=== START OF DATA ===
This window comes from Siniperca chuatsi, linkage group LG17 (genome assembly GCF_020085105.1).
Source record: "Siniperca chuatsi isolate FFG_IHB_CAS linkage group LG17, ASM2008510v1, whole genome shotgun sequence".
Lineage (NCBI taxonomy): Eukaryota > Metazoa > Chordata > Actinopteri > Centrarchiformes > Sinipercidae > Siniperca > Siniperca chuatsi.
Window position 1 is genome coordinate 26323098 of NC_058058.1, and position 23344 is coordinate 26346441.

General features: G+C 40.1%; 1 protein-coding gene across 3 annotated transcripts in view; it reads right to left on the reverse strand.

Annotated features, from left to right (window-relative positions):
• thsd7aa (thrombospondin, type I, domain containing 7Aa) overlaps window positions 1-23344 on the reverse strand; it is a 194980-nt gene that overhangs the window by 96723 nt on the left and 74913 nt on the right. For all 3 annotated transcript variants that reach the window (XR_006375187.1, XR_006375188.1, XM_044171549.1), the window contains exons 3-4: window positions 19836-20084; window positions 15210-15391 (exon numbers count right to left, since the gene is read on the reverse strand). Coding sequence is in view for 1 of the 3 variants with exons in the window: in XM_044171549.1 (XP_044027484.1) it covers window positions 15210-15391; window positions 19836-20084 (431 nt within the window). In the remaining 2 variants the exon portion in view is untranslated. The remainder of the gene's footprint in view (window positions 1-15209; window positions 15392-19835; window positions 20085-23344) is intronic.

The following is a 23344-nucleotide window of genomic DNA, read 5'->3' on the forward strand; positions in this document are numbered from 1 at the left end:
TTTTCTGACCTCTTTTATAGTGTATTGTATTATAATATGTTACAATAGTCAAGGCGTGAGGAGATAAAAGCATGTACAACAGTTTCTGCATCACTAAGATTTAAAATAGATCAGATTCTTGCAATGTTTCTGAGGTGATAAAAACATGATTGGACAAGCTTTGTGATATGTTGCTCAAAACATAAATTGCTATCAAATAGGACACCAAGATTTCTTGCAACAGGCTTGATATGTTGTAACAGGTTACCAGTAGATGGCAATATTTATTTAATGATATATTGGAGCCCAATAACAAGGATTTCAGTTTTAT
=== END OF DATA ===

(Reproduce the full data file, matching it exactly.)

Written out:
This window comes from Siniperca chuatsi, linkage group LG17 (genome assembly GCF_020085105.1).
Source record: "Siniperca chuatsi isolate FFG_IHB_CAS linkage group LG17, ASM2008510v1, whole genome shotgun sequence".
Lineage (NCBI taxonomy): Eukaryota > Metazoa > Chordata > Actinopteri > Centrarchiformes > Sinipercidae > Siniperca > Siniperca chuatsi.
Window position 1 is genome coordinate 26323098 of NC_058058.1, and position 23344 is coordinate 26346441.

General features: G+C 40.1%; 1 protein-coding gene across 3 annotated transcripts in view; it reads right to left on the reverse strand.

Annotated features, from left to right (window-relative positions):
• thsd7aa (thrombospondin, type I, domain containing 7Aa) overlaps window positions 1-23344 on the reverse strand; it is a 194980-nt gene that overhangs the window by 96723 nt on the left and 74913 nt on the right. For all 3 annotated transcript variants that reach the window (XR_006375187.1, XR_006375188.1, XM_044171549.1), the window contains exons 3-4: window positions 19836-20084; window positions 15210-15391 (exon numbers count right to left, since the gene is read on the reverse strand). Coding sequence is in view for 1 of the 3 variants with exons in the window: in XM_044171549.1 (XP_044027484.1) it covers window positions 15210-15391; window positions 19836-20084 (431 nt within the window). In the remaining 2 variants the exon portion in view is untranslated. The remainder of the gene's footprint in view (window positions 1-15209; window positions 15392-19835; window positions 20085-23344) is intronic.

The following is a 23344-nucleotide window of genomic DNA, read 5'->3' on the forward strand; positions in this document are numbered from 1 at the left end:
TTTTCTGACCTCTTTTATAGTGTATTGTATTATAATATGTTACAATAGTCAAGGCGTGAGGAGATAAAAGCATGTACAACAGTTTCTGCATCACTAAGATTTAAAATAGATCAGATTCTTGCAATGTTTCTGAGGTGATAAAAACATGATTGGACAAGCTTTGTGATATGTTGCTCAAAACATAAATTGCTATCAAATAGGACACCAAGATTTCTTGCAACAGGCTTGATATGTTGTAACAGGTTACCAGTAGATGGCAATATTTATTTAATGATATATTGGAGCCCAATAACAAGGATTTCAGTTTTAT